She finally agreed to look at some brochures and the organization that interested her the most was a non-profit organization named NEADS (it used to be known as National Education for Assistance Dog Services and Dogs for Deaf and Disabled Americans).
Kathy was familiar with NEADS because of her work with clients who were deaf and had a lot of faith in the company. So she applied, was accepted, and in October, went to the NEADS headquarters in Massachusetts for an intensive two-week training.
I tell you, I had to write a master’s thesis, I studied and graduated summa cum laude, and I have never been so nervous about going to school.
The dog they had chosen for her was an English Yellow Lab named Sandy. Much to her amazement and delight, Kathy — that’s right, Kathy, not Sandy — passed the training. Sandy had been in training for more than a year and had already learned much of what Kathy needed.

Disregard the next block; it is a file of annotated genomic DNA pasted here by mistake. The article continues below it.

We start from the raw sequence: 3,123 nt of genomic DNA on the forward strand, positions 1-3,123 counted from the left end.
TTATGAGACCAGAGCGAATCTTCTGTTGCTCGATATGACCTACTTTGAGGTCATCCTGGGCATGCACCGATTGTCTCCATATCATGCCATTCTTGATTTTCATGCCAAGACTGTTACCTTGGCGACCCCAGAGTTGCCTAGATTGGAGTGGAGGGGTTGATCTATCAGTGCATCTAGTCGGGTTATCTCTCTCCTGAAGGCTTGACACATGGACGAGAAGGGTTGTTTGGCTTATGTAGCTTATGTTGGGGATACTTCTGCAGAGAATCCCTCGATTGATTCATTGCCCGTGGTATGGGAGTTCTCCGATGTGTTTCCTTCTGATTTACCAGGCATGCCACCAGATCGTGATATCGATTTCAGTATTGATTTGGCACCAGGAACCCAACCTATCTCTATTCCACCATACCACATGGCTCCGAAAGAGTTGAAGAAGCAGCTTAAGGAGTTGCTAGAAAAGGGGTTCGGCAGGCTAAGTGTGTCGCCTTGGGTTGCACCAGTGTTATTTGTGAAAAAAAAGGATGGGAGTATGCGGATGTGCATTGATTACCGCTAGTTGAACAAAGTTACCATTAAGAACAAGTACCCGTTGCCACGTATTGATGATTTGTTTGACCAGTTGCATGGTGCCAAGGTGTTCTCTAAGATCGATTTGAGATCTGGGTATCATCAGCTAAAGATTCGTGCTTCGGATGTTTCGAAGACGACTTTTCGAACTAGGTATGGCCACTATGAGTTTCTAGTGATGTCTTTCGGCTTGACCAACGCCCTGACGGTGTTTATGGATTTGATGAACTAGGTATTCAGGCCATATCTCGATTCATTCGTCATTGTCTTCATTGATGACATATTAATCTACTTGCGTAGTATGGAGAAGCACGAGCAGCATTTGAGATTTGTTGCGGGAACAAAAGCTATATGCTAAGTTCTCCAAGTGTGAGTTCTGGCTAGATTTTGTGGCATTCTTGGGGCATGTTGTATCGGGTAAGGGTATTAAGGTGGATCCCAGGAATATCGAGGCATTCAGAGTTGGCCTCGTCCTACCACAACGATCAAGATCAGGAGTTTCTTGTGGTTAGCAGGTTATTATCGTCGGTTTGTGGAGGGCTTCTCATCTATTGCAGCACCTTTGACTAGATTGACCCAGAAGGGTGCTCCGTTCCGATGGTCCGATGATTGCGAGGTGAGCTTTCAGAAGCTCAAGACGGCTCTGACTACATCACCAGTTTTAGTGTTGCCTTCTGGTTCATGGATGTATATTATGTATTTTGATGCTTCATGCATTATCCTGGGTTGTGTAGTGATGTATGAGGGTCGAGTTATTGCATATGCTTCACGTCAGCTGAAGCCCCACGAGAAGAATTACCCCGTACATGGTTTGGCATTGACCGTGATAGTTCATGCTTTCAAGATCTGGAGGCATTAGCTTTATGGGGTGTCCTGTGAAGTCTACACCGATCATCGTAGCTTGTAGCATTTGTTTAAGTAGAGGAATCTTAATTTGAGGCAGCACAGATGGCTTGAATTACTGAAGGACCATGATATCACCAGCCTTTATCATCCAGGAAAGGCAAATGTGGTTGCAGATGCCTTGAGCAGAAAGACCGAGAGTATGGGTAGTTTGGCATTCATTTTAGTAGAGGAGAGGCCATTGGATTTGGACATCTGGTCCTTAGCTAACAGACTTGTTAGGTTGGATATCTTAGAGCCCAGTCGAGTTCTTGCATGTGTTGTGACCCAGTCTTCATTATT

The dog is already trained, but if you don’t do it correctly, the dog will look at you and tilt their head like, ‘I don’t understand you.’ They either didn’t understand your command or your command was odd. So it was really important for me to learn.
After two weeks, Kathy and Sandy headed home to Maine and every day, Kathy continues to be amazed by what the dog can do.
She opens and closes doors by tugging on a rope tied to the handle and uses her nose to do things like push elevator buttons. When I say “paws,” she uses her paws to activate electric door openers. One of my favorite ones is I can tell her to fetch, fetch anything and she does. She can even fetch something I’ve printed on my printer.
One of the most amazing things is how Sandy can pick things up, things as small as a quarter.
What they do is put their paw on it and get their tongue and top teeth on it and then they hold it between their teeth and bring it over and put it in your lap. Credit cards, they do the same way. They’ll hold it in their mouth horizontal and bring it over to you. Say “hold” and they’ll hold it there until you get your hands on it, then when you say “give”, they’ll open their mouth and give it to you.
And one of the most interesting things Sandy learned was to not be afraid of clowns. That was important because Kathy’s husband is a Shriner’s clown and they wanted to be able to bring her to parades and not freak out when Brett was putting on his makeup and clown suit.